Don’t be boxed In – Dancehall Entertainers Encouraged To Target International Market Despite Talks Of ‘Selling Out’

Image result for shenseeaArguments of dancehall artistes ‘watering down’ the genre and ‘selling out’ the culture to achieve international success have again taken centre stage following the release of Shenseea’s collaboration with international rapper Tyga.

The entertainer has come under heavy fire from some dancehall fans who believe the song, Blessed, missed the mark because she strayed from her dancehall roots. The comments got so intense that Shenseea was forced to respond to a few. She explained that with her sights set on the international market, she has to dabble in different genres and try news things.

In the past, Spice also had to defend her decision to switch things up. In an interview with THE STAR earlier this year, she explained that she altered her style on different tracks because she wants to reach a wider audience.

“I know it may sound funny, but I have to change certain flow and words if I want them (international audience) to understand. When I freestyle fast and aggressively on a dancehall record, they may like the beat, but they don’t understand what I am saying. When you listen to Shaggy and Sean Paul, you will realise that they have slowed down the genre and style a little bit so that the audience can understand a little better and clearer. So I believe I would have to edit up a little bit so they can understand better,” she said.

But with the space still open for an artiste from Jamaica to have a massive global impact, today’s recording artistes are being encouraged to drown out the noise and focus on their endgame.

Artiste manager Shelly-Ann Curran said that entertainers should not limit themselves.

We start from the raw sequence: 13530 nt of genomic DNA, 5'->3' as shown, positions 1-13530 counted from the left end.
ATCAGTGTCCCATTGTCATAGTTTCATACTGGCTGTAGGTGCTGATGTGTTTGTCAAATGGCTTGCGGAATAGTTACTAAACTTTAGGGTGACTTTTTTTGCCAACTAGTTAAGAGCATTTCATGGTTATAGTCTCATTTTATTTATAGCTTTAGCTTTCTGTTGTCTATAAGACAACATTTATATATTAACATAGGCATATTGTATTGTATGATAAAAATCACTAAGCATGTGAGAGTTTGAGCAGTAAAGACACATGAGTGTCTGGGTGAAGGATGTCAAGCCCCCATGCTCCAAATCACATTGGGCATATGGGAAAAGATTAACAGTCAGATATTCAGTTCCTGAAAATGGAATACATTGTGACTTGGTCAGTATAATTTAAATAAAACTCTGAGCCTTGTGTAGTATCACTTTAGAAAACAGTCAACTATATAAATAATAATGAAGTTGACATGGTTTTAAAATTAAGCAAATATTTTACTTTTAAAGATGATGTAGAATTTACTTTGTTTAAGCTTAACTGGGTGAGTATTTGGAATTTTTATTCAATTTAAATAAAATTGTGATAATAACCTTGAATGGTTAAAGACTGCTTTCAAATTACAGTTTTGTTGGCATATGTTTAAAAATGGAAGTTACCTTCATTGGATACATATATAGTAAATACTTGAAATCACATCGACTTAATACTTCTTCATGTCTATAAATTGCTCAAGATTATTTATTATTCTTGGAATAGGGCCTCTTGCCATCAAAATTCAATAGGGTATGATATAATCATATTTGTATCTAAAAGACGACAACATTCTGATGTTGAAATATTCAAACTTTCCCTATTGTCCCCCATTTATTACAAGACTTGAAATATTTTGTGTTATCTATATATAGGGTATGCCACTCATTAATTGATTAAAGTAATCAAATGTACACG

“I don’t want people to box Jamaicans in. The biggest artistes in the world right now are Caribbean based. Rihanna is from Barbados, Nicki Minaj is from Trinidad, so why does anybody believe that we cannot have a big top international artiste coming from Jamaica?,” she said.

Wider audience

“We saw them do this with Sean Paul. Up to this day, he has not got the kudos he deserves from his own people with the records that he’s broken and the barriers that he’s overcome. Our level as an industry will remain the same if we are not able to think outside the box. We can’t keep making diss tracks. Doing records for a wider audience has to be better than who will win a clash. Do we want people who are taking over the world or do we want people who are taking over the dancehall crown?”

Image result for shenseeaCurran added that most Jamaicans are quick to bash something that is different until they see that it is working.

“People can’t see people’s vision until it comes to fruition. So when some of the artistes (e.g. Shenseea) start picking up Grammys in the categories of rap and hip-hop and are now competing with the international acts, that’s when they will be accepted. People are proud when you reach to a level where they cannot dispute it. What you’re doing is new to them right now, but make BET, MTV or VH1 take it up and have it on rotation and you’re walking red carpets with top hip-hop artistes, everybody’s vision is going to change,” she said.

“My advice to Shenseea and the others is to cut and clear, and keep focused on their vision. Only you as the artiste know your destination.”

Source: Don’t be boxed in – Dancehall entertainers encouraged to target international market despite talks of ‘selling out’ | Entertainment | Jamaica Star

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